“Outstanding service. They were extremely careful delivering the extra large container into our driveway.” -- A. L. GARNER
No. 157-2018), passed 32-13 by the Democrat-controlled council July 18, cuts capacity limits on mostly private solid waste transfer stations in North Brooklyn, the South Bronx, and Southeast Queens. Those three areas have 26 of the city’s 38 transfer stations, and those in North Brooklyn alone take in 38 percent of city’s trash. Mayor Bill de Blasio (D) is expected to sign the bill, which he endorsed last August. The bill was first proposed more than 10 years ago. A coalition of community and environmental advocates sought its passage, as well as Joint Council 16 of the International Brotherhood of Teamsters, which has been fighting the growth of non-union labor in the commercial trash carting industry. Litigation Ahead? But National Waste & Recycling Association members are weighing a legal challenge, Steve Changaris, the association’s New York Chapter manager, told Bloomberg Environment. They are focusing in particular on the council’s environmental assessment, a “negative declaration” stating that no full-blown environmental impact statement would be required for the bill, he said. “We’re concerned whether it met the standards for a negative declaration,” said Changaris, whose group testified against the bill in hearings. The association believes that the law will increase costs and reduce jobs. Its stance should be evaluated as part of the social, economic, and transportation effects that would have to be weighed... (ash Depots in Low-Income Sections Capped In New York City Bill)
BEDFORD-STUYVESANT, Brooklyn — A man was found dead next to a dumpster in Brooklyn Monday morning, police said.The gruesome discovery was made behind 930 Halsey St., not far from the Halsey Street subway station that services the M, J and Z lines.Police received a call about 10:30 a.m. about an unconscious person at that loation. When officers arrived, they found a fully clothed man unconscious and unresponsive on the ground next to a dumpster.The 31-year-old was pronounced dead at the scene. His cause of death will be determined by the medical examiner.The deceased’s identity is being withheld until his family is notified, police said. (WPIX 11 New York)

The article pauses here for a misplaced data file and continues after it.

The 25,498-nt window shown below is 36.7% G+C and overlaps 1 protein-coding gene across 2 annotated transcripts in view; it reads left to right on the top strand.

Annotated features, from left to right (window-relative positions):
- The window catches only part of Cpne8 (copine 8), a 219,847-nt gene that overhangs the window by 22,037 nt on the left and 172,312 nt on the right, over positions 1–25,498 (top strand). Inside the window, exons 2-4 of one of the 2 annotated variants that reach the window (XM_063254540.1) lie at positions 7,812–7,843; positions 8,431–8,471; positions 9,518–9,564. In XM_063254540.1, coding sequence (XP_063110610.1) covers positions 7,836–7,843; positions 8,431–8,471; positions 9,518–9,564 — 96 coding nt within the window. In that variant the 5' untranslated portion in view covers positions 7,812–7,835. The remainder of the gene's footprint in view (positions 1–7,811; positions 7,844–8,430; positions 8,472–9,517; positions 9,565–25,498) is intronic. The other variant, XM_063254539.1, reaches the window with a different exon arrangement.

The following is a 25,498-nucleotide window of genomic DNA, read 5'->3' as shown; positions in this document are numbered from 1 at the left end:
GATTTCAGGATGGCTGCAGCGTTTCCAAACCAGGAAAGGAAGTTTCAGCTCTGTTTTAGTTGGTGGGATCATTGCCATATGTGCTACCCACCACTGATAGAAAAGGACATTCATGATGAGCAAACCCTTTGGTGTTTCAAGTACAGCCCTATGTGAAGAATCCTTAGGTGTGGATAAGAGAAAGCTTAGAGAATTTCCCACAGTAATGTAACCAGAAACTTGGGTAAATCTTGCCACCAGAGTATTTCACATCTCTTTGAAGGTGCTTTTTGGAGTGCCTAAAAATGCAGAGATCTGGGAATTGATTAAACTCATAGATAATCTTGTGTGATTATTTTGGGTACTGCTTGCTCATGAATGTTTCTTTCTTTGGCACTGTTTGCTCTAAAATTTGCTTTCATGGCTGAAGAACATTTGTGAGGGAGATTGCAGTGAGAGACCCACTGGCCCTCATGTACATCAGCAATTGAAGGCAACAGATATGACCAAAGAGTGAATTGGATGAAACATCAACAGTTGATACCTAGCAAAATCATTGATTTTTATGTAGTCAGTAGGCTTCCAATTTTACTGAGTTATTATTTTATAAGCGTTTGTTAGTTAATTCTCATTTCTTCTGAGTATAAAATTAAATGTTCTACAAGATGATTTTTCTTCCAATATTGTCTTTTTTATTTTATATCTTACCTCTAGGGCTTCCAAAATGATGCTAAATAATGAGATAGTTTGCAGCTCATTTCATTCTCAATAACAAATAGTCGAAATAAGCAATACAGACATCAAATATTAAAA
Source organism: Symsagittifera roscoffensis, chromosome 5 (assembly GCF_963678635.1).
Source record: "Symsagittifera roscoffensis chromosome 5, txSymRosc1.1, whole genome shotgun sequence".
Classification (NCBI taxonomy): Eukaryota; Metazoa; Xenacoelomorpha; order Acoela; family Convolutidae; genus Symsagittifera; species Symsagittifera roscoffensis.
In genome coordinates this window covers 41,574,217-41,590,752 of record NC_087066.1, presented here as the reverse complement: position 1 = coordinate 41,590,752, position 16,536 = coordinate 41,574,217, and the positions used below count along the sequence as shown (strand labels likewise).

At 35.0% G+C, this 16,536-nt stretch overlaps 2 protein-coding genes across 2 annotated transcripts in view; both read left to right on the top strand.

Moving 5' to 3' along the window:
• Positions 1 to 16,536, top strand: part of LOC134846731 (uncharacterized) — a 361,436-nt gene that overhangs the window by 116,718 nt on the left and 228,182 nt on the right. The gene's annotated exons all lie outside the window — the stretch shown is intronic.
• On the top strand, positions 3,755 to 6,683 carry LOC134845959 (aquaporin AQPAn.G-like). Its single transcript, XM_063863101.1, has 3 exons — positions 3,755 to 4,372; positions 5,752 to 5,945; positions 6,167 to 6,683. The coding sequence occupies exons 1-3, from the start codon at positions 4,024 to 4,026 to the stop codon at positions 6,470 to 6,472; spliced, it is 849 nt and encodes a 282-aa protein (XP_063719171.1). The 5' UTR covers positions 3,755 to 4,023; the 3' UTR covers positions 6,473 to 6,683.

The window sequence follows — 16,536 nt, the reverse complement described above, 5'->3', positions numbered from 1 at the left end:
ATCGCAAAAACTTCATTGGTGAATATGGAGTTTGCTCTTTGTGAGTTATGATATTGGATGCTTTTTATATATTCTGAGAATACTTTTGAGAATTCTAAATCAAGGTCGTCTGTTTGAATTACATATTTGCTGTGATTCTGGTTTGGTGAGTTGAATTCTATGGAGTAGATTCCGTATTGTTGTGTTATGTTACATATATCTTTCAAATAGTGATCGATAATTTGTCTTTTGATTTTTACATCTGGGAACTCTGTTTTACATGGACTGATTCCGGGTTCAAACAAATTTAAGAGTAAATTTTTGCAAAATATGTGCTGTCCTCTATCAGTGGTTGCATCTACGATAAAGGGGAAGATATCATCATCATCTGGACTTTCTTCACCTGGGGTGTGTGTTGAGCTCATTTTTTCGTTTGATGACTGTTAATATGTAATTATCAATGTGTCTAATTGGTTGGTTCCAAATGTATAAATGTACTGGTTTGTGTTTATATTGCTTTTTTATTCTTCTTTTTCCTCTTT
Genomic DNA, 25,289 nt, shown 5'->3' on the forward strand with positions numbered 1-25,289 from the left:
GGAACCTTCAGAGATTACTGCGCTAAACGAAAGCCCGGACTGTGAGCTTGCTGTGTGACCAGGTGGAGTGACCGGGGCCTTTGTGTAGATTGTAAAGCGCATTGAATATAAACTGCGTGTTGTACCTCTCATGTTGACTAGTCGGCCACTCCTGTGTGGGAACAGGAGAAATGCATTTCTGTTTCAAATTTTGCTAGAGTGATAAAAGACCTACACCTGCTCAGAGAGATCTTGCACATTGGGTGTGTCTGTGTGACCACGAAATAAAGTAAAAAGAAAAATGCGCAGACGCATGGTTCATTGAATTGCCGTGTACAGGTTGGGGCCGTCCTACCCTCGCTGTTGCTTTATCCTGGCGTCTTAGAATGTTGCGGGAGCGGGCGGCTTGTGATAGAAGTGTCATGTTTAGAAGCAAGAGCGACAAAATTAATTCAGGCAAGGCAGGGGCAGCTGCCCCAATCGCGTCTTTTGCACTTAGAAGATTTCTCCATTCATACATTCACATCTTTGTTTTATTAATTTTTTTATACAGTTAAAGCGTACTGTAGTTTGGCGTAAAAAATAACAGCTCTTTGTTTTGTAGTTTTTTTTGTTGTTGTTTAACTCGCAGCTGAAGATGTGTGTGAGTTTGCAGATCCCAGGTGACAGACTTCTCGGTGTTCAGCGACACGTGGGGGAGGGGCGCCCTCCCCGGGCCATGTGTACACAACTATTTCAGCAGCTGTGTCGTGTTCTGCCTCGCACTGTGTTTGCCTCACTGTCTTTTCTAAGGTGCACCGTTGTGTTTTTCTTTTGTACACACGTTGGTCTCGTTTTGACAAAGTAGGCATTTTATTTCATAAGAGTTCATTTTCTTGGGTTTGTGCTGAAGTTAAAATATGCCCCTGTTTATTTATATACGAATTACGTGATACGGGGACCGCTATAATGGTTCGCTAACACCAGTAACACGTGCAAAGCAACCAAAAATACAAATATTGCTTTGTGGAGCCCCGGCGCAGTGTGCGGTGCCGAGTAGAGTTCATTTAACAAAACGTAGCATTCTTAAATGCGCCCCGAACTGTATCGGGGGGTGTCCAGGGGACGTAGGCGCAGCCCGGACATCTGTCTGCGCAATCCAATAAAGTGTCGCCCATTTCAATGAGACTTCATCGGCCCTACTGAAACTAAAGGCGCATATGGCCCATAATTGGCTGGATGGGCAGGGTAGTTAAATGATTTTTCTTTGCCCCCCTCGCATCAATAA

Hyperallergic)From its bell jars containing Croton Aqueduct stalactites, to ephemera from the defunct Chinatown newsstand Petrella’s Point, Brooklyn’s City Reliquary is a shrine to New York artifacts that many would view as trash. In their current exhibition NYC Trash! Past, Present, & Future, curated by Bill Scanga, the nonprofit in Williamsburg is delving deeper into the city’s battle with its garbage.NYC Trash! Past, Present, & Future</em> at the City Reliquary" width="360" height="529" srcset="https://hyperallergic.com/wp-content/uploads/2018/01/nyctrash4-360x529.jpg 360w, https://hyperallergic.com/wp-content/uploads/2018/01/nyctrash4-720x1059.jpg 720w, https://hyperallergic.com/wp-content/uploads/2018/01/nyctrash4-1080x1588.jpg 1080w, https://hyperallergic.com/wp-content/uploads/2018/01/nyctrash4.jpg 1400w" sizes="(max-width: 360px) 100vw, 360px" />“NYC Trash Landmarks” map by Gina Kosty in NYC Trash! Past, Present, & Future at the City Reliquary“Today New York’s waste has no place within the city’s borders,” Robin Nagle, anthropologist-in-residence for New York City’s Department of Sanitation, states on one of the exhibition labels. “Garbage is sent by truck, train, and barge to states near and far.” Yet as NYC Trash! reveals, this is only a recent development. In 19th-century Manhattan, the streets were, in a word, disgusting. With no official system to remove trash, it just piled up. Photographs by Jacob A. Riis capture the squalid conditions of the trash-strewn tenement neighborhoods. During his brief reign as commissioner of New York’s Department of Street Cleaning from 1895 to 1898, the Civil War veteran Colonel George Edwin Waring, Jr. brought a military-style order to his street sweepers,...